Let me get my bias out right upfront--on the hood, so to speak.
I don't like this trend toward driving in the city with headlights on during the day.
On a dangerous rural highway with no center divider, OK, I can see it. I even do it when asked. But it seems a hollow gesture stuck in rush hour molasses on the Ventura Freeway or creeping along Melrose.
Visually soothing urban environments are scarce enough in Los Angeles without adding blazing headlights at high noon.
But some rental cars already give the driver no option. Dimmed headlights, called daytime running lights, are on whenever the ignition is. It can be a real drag for other drivers who aren't in on the joke.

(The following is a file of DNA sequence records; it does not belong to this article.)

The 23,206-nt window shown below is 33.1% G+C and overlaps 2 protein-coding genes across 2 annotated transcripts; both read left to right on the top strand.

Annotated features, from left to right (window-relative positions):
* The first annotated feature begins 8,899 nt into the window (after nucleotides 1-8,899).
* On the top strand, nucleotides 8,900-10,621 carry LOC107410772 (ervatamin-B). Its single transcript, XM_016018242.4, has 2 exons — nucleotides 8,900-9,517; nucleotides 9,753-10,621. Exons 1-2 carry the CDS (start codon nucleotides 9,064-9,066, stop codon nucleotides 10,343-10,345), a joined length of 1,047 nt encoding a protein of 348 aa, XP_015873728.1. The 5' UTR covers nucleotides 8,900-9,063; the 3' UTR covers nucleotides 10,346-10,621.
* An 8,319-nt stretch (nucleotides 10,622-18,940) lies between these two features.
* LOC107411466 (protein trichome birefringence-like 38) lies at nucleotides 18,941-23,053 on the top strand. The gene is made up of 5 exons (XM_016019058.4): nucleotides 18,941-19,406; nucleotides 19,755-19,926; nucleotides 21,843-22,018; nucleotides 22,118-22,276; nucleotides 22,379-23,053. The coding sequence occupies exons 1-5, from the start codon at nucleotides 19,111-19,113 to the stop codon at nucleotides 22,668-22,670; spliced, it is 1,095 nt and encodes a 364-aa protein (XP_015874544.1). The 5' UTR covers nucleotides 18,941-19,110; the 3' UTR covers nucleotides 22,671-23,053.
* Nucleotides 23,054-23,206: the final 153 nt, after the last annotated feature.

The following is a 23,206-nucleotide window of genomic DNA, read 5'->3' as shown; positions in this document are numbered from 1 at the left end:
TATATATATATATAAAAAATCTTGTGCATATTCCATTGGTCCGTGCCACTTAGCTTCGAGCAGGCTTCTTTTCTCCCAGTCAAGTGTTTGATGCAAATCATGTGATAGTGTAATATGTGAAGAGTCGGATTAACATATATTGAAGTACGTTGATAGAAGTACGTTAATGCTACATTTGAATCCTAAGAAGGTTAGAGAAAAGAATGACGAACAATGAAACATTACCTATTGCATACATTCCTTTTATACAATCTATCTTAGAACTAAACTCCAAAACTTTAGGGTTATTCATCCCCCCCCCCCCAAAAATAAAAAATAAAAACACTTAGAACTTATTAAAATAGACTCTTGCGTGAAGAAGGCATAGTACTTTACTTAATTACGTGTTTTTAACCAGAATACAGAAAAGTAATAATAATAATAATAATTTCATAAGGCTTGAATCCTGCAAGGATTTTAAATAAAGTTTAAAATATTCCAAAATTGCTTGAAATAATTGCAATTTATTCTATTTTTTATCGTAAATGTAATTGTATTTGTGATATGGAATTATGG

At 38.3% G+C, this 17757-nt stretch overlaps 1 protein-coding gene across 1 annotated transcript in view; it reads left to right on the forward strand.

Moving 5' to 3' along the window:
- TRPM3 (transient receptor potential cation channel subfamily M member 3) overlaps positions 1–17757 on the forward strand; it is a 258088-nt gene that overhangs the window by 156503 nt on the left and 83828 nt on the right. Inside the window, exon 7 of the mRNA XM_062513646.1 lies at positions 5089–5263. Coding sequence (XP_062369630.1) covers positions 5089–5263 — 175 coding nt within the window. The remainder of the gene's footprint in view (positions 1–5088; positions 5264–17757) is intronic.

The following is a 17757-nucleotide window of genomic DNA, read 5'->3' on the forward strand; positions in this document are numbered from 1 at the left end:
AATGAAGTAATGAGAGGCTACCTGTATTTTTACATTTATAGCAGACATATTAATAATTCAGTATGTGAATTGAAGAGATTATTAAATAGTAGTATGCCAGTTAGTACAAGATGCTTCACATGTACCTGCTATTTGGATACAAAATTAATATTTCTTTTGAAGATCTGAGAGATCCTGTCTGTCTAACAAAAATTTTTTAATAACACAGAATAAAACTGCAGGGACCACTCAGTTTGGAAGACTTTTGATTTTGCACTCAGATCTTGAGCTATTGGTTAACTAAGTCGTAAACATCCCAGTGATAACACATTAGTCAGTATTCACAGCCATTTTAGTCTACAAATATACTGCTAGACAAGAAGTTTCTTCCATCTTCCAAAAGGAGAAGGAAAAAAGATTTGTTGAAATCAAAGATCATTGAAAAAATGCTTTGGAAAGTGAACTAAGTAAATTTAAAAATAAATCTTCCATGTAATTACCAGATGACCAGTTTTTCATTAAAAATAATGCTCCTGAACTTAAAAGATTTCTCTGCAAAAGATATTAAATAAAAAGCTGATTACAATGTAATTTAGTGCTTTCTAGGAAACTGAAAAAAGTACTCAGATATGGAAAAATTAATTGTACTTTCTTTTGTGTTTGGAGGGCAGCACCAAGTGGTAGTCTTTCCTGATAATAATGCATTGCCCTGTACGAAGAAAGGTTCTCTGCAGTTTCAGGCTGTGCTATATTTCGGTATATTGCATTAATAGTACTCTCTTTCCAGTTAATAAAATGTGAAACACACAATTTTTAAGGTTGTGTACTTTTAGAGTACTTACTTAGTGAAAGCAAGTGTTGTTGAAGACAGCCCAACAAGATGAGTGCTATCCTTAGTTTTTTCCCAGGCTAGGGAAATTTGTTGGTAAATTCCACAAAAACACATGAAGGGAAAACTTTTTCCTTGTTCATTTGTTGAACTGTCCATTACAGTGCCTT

The joke, in this case, comes from Detroit. The federal government decided in 1993 to override state laws and allow daytime running lights. General Motors embraced them as a safety measure.
They do cut down on accidents and even save lives, according to studies, by making cars more visible. New Volvos and Saabs provide daytime running lights, and they have been required equipment in Scandinavia and in new cars in the Canadian market for some time.
Some critics complain that making daytime running lights compulsory is a new form of government intrusion. Others say that headlights will wear out faster, or that once everyone uses their lights all the time, the driving populace will become jaded to all that glare and the safety benefit will be lost.
Chrysler is not sold on daytime running lights, maintaining that they work best at northern latitudes. Ford expects to make them available in some 1996 models.
My objection, though, is purely aesthetic. Anything that adds to the blighted excesses of the city had better be justified, and so far I don't feel safer seeing all those glowing Chevys.